Policing the Peace in Northern Ireland - Moran, Jon
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The book covers the fast-moving and controversial aspects of paramilitary crime, police reform and the supposed demobilization of paramilitaries in Northern Ireland. It examines the loyalist paramilitary feuds of the early 1990s, involving Johnny Adair, the Northern Bank robbery, the Provisional IRA ending its "war" and moving to control crime, the republicans agreeing to support policing and the restoration of a devolved parliament in 2007.
This timely and controversial book shows how crime, and the authorities' response to crime, became central to the peace process in Northern Ireland.At
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Produktbeschreibung
The book covers the fast-moving and controversial aspects of paramilitary crime, police reform and the supposed demobilization of paramilitaries in Northern Ireland. It examines the loyalist paramilitary feuds of the early 1990s, involving Johnny Adair, the Northern Bank robbery, the Provisional IRA ending its "war" and moving to control crime, the republicans agreeing to support policing and the restoration of a devolved parliament in 2007.
This timely and controversial book shows how crime, and the authorities' response to crime, became central to the peace process in Northern Ireland.At times, paramilitary activity threatened to destabilise the peace in Northern Ireland after 1998, but crime was central to maintaining capacity should the groups return to war. Over time, the reduction of crime was central to these groups' own attempts to reform and official judgements as to whether they were genuinely demobilising.The state's response to crime added controversy. Police reform produced the Police Service of Northern Ireland (PSNI) and the new Organised Crime Task Force signalled the importance of crime control, but the Assets Recovery Agency, supposedly the 'magic bullet' for organised crime, misfired. Law enforcement was also deeply affected by the British state's response to paramilitary crime. By 2007, peace was apparently secure and paramilitaries were 'de-criminalising', but this often chaotic process was marked with questions about the British state's adherence to the rule of law. Incorporating first-hand research in the PSNI, the book will be of interest to general readers and scholars of Irish Studies, criminology, and British and comparative politics.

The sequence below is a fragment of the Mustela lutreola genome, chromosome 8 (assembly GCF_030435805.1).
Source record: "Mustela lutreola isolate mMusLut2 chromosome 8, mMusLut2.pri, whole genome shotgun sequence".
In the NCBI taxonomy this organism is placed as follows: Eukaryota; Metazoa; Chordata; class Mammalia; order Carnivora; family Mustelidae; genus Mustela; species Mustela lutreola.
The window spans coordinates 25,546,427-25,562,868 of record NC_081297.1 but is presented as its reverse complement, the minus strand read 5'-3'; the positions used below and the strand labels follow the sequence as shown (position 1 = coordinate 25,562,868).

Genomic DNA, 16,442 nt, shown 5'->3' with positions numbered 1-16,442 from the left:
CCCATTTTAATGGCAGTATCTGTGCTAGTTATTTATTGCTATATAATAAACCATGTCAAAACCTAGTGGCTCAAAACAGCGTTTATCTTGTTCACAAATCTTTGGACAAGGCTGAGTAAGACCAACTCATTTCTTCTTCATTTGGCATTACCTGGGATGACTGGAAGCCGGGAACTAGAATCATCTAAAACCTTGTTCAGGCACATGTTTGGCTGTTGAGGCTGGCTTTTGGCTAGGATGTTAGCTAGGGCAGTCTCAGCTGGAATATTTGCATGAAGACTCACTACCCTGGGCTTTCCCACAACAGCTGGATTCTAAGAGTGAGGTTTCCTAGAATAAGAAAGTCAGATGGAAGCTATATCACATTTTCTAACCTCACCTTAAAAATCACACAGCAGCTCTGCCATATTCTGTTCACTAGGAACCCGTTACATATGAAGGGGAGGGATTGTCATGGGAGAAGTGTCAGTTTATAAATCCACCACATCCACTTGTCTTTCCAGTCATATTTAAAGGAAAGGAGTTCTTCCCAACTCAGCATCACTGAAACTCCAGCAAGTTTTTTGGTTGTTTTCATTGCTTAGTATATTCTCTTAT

• Produktdetails
  • Verlag: Manchester University Press
  • Seitenzahl: 256
  • Erscheinungstermin: 1. Juli 2008
  • Englisch
  • Abmessung: 234mm x 156mm x 13mm
  • Gewicht: 395g
  • ISBN-13: 9780719074721
  • ISBN-10: 071907472X
  • Artikelnr.: 23305664
Autorenporträt
Jon Moran is Reader in Criminal Justice at the School of Legal Studies, University of Wolverhampton
Inhaltsangabe
List of tables Abbreviations Glossary Preface/acknowledgements 1. Politics
policing and crime as an issue in Northern Ireland after the peace process 2. The republican movement: politics
crime and transition 3. Loyalist paramilitaries: violence
crime and legitimacy 4. 'Ordinary decent' organised and volume crime 5. From RUC to PSNI. Police reform and modernisation 6. Policing serious and volume crime 7. Political policing? The Organised Crime Task Force and the Assets Recovery Agency 8. Counter terrorist policing 9. Conclusion Bibliography Interviews Index